In her letter to readers in the March, 2012, issue of the magazine, Martha Stewart Living editor-in-chief Pilar Guzman makes an intriguing comment about looking back to former issues of the magazine in order to move forward. She writes: "...we will feature images on this page that inspire us from the magazine's archives. Sometimes it's important to look back in order to move forward." As a longtime subscriber, I felt like playing along! I'll be raiding the archives each month to showcase my favourite issue.
MY FAVOURITE MARCH ISSUE: 2002
Beginning in 1997, Martha Stewart Living offered an annual issue devoted to the subject of gardening. The special issue was published each March and it has since become a perennial favourite for readers. The March, 2002, issue has everything you could possibly want in a gardening issue, from landscape design to specific growing instructions for a variety of sensational plants. It is also, coincidentally, the magazine's 100th issue! Readers tour several astounding gardens around the United States, including the robust landscape at Skylands, Martha's home in Maine. We learn about urns and how to plan a grouping of potted plants around a particular palette. There are delicious spring recipes, too, including those by Chef Raymond Blanc from his gorgeous inn in Oxfordshire, England, which is shown below.
What is timeless about this issue is its perfect blend of instruction with inspiration. Gardening philosophy is examined with as much interest as practical techniques and how-to information. This information is innovative and unique, also, not frequently found in many lifestyle publications: the best plants for underplanting, for instance, or the myriad varieties of hellebores, climbing roses and clematis. I constantly refer back to this issue and I'm still finding little gems of information I missed the last time.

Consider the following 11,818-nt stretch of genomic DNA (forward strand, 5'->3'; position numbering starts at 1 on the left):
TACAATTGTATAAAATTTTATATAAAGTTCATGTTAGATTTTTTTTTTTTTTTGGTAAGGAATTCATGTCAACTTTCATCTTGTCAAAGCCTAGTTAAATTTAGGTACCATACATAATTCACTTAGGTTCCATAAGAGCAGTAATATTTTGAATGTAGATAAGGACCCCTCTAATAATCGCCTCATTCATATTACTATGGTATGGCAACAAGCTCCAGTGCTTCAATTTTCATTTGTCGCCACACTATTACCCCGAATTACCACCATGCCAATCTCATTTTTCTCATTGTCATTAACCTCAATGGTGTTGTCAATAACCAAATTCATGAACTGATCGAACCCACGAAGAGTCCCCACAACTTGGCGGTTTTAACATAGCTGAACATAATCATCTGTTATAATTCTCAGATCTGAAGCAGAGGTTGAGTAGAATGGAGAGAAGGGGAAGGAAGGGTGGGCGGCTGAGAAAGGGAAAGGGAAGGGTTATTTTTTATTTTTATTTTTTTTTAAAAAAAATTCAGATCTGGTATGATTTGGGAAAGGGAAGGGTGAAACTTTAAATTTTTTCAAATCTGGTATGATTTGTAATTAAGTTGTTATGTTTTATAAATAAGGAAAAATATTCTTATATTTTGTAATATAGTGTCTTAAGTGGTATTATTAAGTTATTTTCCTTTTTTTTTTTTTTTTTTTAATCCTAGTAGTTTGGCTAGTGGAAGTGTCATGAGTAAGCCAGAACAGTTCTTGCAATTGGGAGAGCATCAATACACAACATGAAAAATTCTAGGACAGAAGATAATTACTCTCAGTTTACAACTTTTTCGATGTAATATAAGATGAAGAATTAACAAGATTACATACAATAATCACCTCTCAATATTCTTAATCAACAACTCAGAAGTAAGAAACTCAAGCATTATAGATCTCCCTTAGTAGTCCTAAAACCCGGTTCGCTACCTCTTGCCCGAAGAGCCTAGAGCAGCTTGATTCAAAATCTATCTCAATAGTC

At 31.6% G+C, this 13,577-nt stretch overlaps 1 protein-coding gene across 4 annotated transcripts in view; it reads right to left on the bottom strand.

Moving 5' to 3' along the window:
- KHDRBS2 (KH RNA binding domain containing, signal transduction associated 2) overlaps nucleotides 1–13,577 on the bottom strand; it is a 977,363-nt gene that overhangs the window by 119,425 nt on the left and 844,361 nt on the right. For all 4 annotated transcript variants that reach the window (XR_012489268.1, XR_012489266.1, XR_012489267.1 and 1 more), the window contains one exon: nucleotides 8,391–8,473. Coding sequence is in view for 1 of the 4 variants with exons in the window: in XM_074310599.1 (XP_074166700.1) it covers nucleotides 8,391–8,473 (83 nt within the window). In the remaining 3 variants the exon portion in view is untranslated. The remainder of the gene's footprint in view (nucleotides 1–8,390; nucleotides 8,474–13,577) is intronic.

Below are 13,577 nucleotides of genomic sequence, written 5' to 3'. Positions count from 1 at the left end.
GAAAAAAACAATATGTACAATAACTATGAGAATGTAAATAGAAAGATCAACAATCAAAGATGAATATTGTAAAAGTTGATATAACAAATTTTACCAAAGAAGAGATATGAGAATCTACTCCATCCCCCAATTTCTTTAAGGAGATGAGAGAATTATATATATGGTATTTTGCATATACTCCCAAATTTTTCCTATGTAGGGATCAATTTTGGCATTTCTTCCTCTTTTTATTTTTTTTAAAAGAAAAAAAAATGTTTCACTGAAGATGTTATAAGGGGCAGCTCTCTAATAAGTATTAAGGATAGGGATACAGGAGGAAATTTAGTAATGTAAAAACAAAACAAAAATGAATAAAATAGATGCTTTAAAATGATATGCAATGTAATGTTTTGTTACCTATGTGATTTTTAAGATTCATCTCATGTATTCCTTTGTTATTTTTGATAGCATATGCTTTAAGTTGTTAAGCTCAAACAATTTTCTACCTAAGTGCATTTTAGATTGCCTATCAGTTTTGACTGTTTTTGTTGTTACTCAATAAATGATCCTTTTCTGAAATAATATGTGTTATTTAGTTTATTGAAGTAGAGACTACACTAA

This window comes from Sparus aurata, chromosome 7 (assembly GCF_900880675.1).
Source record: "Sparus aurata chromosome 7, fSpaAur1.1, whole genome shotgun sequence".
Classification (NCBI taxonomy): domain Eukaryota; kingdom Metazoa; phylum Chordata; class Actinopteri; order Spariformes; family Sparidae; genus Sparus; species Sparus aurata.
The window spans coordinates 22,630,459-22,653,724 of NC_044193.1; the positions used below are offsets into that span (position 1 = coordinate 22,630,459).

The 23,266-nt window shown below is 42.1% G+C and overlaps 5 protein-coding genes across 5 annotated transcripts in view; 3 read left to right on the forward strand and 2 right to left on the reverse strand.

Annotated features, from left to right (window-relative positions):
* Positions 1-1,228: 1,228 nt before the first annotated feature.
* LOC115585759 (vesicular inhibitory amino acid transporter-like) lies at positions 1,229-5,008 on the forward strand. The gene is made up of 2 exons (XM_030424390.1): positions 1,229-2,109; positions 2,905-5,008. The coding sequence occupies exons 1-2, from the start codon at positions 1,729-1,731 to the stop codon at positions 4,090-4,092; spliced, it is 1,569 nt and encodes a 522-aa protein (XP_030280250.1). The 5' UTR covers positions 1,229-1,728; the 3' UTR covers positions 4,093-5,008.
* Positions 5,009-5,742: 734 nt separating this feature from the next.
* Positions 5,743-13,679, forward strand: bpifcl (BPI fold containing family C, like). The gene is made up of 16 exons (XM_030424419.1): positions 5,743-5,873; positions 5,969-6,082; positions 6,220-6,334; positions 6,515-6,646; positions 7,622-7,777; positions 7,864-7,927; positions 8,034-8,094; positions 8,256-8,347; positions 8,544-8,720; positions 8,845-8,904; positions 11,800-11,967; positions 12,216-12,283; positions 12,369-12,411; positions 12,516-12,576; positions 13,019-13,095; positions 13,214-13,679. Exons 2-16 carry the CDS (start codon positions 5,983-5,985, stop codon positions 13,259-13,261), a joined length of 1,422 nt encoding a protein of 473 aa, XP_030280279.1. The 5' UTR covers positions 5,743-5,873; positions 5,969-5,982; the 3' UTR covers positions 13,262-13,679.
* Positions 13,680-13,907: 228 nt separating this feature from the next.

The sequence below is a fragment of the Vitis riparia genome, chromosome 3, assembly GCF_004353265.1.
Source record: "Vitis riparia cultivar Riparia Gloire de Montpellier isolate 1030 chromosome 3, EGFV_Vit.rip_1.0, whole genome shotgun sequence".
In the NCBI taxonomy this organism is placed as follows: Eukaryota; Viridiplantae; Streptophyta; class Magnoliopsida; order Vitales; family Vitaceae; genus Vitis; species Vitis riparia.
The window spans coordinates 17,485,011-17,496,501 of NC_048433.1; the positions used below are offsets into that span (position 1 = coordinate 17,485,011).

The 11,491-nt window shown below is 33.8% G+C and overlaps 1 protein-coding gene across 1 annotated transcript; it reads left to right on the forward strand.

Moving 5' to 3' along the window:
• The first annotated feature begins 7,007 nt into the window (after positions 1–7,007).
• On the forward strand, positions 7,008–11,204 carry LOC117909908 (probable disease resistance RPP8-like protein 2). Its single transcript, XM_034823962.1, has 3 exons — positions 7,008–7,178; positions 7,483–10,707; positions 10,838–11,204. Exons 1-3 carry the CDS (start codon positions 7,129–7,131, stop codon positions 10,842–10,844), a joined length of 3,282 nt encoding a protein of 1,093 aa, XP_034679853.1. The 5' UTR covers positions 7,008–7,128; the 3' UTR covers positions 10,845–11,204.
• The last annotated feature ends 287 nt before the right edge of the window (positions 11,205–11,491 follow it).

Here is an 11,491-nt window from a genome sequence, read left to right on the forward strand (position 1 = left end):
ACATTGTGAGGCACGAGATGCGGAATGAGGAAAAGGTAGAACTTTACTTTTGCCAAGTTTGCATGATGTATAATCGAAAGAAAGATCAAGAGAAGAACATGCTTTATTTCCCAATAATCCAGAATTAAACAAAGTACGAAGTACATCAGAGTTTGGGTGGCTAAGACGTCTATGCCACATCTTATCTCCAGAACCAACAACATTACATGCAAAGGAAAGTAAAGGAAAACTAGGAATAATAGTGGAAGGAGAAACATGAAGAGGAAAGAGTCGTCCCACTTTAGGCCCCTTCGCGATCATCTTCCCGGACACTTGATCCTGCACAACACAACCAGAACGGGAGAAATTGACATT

These older issues were almost classical in their scope, with pages and pages of informative text. The magazine industry today has been deeply influenced by the speed and immediacy of the Internet: websites, blogs, social media and all of the gadgets and gizmos that facilitate these resources. In short, the photography in print lifestyle magazines now trumps the text in most cases. That is true for Martha Stewart Living as well. As much I love modernity and sparsity and the visual presentation of ideas, I also miss the devotion to the subjects of the content by the writers and researchers that was so evident in the older issues of the magazine. I learned a lot and read the articles earnestly. It was almost encyclopedic and many of my older copies of the magazines have underlined sentences and little notes in the margins of the pages - in the lightest ink possible, of course!
I don't think we can, or should, expect a return to that format. The world has changed. We are a culture obsessed with speed and, I dare say, our attention spans have suffered as a result. (I include myself in that lot.) This is why these older issues are the perfect counterpoint for me. The depth of their editorial discoveries are almost nostalgic - and it is always lovely to re-read them.